may be even stronger than the first. Set in 1842
Philadelphia, Biddle's prose has a haunting and
authentic quality that infuses both the narrative
and the characters. Martha is a very believable
woman of 1842; in the last book, she lost her father,
in this one, she must deal with the aftermath as well
as the challenges of raising two adopted children.
She's made friends with the socially unsuitable Thomas
Kelman, the investigative arm of the mayor's office,
and together they look into the disappearance of a
missing heiress. Much like Anne Perry's Thomas
and Charlotte Pitt characters, Martha brings Thomas a
social entree he would have difficulty obtaining
otherwise. The young woman in question had
recently been forcibly separated from her fiancé who
has disappeared; the family fears the worst and the
trail takes Martha into some of the more unsavory
parts of Philadelphia as the search for the missing
girl becomes more intense. Biddle's books stand
out because of the real feel of the past as well as a
very indelible main character; her prose is beautiful,
and her books are a joy to read and discover.
LIKENESS by Tana French
(Viking $24.95). Recommended
by Barbara Peters, The Poisoned Pen, Scottsdale
, AZ www.poisonedpen.com:
Irish cop Cassie Maddox is still trying to deal
with the events of 2008 Edgar winner, In the Woods
(see”One that Almost Got Away, below). She has left
the Murder Squad for Domestic Violence. She's seeing
fellow detective Sam O'Neill—but she's
We also loved French's first novel, which is included here as bonus title
WOODS, by Tana French (Penguin, $14).
Recommended by Louise Lucas, I Love a
Mystery, Mission, KS; www.iloveamystery.com:
On a summer evening in 1984, three
12-year olds went missing in the dark silent wood
adjoining Knocknaree, a newly developing suburb on the
outskirts of Dublin.
The police found only one of the children,
gripping a tree near the center of the wood, his
fingernails dug in so deeply that they had broken off
in the bark. His
shoes were blood-filled and his T-shirt bore four
parallel tears running diagonally across the back.
The boy, who had not responded to the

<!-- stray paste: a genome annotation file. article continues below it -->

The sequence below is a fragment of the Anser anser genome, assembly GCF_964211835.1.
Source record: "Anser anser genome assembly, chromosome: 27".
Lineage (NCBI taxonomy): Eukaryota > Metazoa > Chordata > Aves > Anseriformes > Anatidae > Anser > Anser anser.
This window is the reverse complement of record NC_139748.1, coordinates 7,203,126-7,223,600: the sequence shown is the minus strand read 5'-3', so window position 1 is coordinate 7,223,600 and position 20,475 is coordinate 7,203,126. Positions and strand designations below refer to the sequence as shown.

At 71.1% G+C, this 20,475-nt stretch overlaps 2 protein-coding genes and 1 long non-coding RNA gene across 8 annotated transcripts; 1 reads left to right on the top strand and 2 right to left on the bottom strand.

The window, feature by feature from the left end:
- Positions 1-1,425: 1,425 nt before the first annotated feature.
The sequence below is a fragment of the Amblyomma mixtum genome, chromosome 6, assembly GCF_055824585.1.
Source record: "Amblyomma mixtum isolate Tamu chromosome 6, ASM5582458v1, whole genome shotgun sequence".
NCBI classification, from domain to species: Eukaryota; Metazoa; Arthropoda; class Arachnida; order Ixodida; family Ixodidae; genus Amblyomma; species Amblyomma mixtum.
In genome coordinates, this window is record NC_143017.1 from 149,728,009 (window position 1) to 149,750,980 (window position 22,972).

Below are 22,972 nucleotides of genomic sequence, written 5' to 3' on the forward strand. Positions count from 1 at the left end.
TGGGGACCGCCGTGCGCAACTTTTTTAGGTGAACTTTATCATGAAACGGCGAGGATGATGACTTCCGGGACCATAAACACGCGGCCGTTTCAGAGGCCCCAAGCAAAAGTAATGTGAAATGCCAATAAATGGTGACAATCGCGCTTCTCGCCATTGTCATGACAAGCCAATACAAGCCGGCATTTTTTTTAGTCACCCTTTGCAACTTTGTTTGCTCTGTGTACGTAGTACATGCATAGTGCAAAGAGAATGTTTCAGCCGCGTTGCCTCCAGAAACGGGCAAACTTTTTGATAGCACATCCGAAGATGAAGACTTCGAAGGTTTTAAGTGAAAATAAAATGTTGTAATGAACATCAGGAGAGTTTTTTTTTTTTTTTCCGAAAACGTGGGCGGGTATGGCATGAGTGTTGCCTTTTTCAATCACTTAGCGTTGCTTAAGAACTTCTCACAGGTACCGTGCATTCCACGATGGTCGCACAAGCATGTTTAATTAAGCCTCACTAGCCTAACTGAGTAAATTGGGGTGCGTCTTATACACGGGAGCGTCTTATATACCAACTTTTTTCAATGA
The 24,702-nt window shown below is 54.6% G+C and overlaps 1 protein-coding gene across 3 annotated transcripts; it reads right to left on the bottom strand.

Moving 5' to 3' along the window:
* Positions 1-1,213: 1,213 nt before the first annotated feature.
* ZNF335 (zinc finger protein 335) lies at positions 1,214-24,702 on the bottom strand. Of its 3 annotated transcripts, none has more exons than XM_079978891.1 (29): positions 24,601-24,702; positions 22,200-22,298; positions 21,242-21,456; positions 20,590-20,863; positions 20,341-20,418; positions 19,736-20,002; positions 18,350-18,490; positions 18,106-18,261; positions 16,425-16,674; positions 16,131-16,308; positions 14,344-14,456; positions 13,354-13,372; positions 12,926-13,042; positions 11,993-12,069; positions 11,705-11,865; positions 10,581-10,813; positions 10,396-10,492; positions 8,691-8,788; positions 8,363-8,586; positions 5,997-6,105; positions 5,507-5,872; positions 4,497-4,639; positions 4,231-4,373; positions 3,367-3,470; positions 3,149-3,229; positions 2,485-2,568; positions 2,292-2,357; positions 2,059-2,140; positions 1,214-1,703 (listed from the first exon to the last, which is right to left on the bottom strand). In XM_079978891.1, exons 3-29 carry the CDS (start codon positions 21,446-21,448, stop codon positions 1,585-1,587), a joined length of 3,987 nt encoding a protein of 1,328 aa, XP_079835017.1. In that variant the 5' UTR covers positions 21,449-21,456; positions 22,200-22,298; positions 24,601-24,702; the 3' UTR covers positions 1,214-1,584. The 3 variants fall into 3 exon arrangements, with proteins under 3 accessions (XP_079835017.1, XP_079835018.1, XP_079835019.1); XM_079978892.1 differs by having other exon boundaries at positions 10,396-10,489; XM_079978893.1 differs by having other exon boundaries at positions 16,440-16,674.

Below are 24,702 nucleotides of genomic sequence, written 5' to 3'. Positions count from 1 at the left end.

searchers’ calling, was physically uninjured, but
unable ever to recall what had happened.
The other children were never found.
years later, the found boy, Rob Ryan, is a detective
on the Dublin murder squad.
Only his partner and best friend, Cassie
Maddox, knows about his past.
Life is professionally and personally good for
Rob and Cassie until, on a summer day, a 12-year old
girl is found murdered in the same wood, and due to
Cassie’s quick, “We’ll have it,” the case
of the case are chillingly similar to the previous
unsolved mystery, and the detectives soon discover
that some of the people with ties to the case,
including the victim’s father, have connections to
the old case, as well. The father is also only one member of the
victim’s disturbingly odd family.
In addition, an archaeological dig at the site
where the victim is found, with scholarly zealots at
the dig’s helm, and a planned motorway through the
area, with shadowy developers acquiring anticipated
prime real estate, provide more suspects and motives
for the murder.
these plotlines that make In the Woods, recent
winner of the Edgar for best first novel, a first
class whodunit. The
novel’s triumph, however, is the taut, psychological
suspense it creates and sustains throughout.
Discoveries in the current investigation and
revelations about Cassie’s mysterious past,
occurring as Rob recovers snippets of memory from that
summer of 20 years ago, put him teetering on an
emotional balance beam and give the reader a sense of
dread that refuses to abate.
In the Woods is a glorious mystery and
HOLE by Chris Grabenstein (St. Martin's Minotaur, July release), recommended
by Robin Agnew, Aunt Agatha's, Ann Arbor, Mich., www.auntagathas.com:
For the uninitiated, Chris
Grabenstein's enjoyable and humorous series features
John Ceepak, a cop in the resort town of Sea Haven,
New Jersey, where the music is always by Springsteen
(even Ceepak's 25 year old partner likes Bruce) and